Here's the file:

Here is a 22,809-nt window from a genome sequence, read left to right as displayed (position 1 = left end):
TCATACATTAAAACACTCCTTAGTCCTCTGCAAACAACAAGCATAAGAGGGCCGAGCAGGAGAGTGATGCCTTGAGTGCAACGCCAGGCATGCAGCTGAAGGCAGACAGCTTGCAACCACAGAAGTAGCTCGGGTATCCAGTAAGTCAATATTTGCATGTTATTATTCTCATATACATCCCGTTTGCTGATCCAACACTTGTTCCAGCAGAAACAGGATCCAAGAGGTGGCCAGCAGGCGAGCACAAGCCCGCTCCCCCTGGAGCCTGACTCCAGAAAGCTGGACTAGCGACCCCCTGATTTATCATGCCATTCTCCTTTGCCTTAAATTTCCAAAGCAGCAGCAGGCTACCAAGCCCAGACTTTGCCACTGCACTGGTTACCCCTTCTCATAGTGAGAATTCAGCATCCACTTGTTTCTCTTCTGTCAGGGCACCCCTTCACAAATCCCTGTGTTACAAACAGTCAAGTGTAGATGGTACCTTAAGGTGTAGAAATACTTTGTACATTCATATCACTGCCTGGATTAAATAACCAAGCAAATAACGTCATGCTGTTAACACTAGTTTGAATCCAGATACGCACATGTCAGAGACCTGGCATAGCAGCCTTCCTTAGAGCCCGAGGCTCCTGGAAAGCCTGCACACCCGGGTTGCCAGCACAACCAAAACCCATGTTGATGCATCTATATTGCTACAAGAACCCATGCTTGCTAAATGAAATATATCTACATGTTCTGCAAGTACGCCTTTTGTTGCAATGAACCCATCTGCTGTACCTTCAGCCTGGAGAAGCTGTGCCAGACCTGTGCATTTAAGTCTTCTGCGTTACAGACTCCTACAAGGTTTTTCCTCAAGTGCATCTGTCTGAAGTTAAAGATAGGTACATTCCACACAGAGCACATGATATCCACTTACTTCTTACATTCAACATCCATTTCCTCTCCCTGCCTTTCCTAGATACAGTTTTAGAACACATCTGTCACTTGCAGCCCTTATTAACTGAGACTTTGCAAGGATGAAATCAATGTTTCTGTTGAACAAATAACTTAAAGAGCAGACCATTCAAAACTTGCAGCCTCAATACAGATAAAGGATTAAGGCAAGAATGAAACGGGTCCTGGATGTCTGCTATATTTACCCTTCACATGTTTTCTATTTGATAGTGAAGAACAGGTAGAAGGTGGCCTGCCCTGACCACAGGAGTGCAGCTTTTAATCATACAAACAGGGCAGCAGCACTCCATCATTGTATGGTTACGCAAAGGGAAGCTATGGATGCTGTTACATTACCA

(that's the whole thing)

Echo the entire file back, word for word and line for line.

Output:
Here is a 22,809-nt window from a genome sequence, read left to right as displayed (position 1 = left end):
TCATACATTAAAACACTCCTTAGTCCTCTGCAAACAACAAGCATAAGAGGGCCGAGCAGGAGAGTGATGCCTTGAGTGCAACGCCAGGCATGCAGCTGAAGGCAGACAGCTTGCAACCACAGAAGTAGCTCGGGTATCCAGTAAGTCAATATTTGCATGTTATTATTCTCATATACATCCCGTTTGCTGATCCAACACTTGTTCCAGCAGAAACAGGATCCAAGAGGTGGCCAGCAGGCGAGCACAAGCCCGCTCCCCCTGGAGCCTGACTCCAGAAAGCTGGACTAGCGACCCCCTGATTTATCATGCCATTCTCCTTTGCCTTAAATTTCCAAAGCAGCAGCAGGCTACCAAGCCCAGACTTTGCCACTGCACTGGTTACCCCTTCTCATAGTGAGAATTCAGCATCCACTTGTTTCTCTTCTGTCAGGGCACCCCTTCACAAATCCCTGTGTTACAAACAGTCAAGTGTAGATGGTACCTTAAGGTGTAGAAATACTTTGTACATTCATATCACTGCCTGGATTAAATAACCAAGCAAATAACGTCATGCTGTTAACACTAGTTTGAATCCAGATACGCACATGTCAGAGACCTGGCATAGCAGCCTTCCTTAGAGCCCGAGGCTCCTGGAAAGCCTGCACACCCGGGTTGCCAGCACAACCAAAACCCATGTTGATGCATCTATATTGCTACAAGAACCCATGCTTGCTAAATGAAATATATCTACATGTTCTGCAAGTACGCCTTTTGTTGCAATGAACCCATCTGCTGTACCTTCAGCCTGGAGAAGCTGTGCCAGACCTGTGCATTTAAGTCTTCTGCGTTACAGACTCCTACAAGGTTTTTCCTCAAGTGCATCTGTCTGAAGTTAAAGATAGGTACATTCCACACAGAGCACATGATATCCACTTACTTCTTACATTCAACATCCATTTCCTCTCCCTGCCTTTCCTAGATACAGTTTTAGAACACATCTGTCACTTGCAGCCCTTATTAACTGAGACTTTGCAAGGATGAAATCAATGTTTCTGTTGAACAAATAACTTAAAGAGCAGACCATTCAAAACTTGCAGCCTCAATACAGATAAAGGATTAAGGCAAGAATGAAACGGGTCCTGGATGTCTGCTATATTTACCCTTCACATGTTTTCTATTTGATAGTGAAGAACAGGTAGAAGGTGGCCTGCCCTGACCACAGGAGTGCAGCTTTTAATCATACAAACAGGGCAGCAGCACTCCATCATTGTATGGTTACGCAAAGGGAAGCTATGGATGCTGTTACATTACCA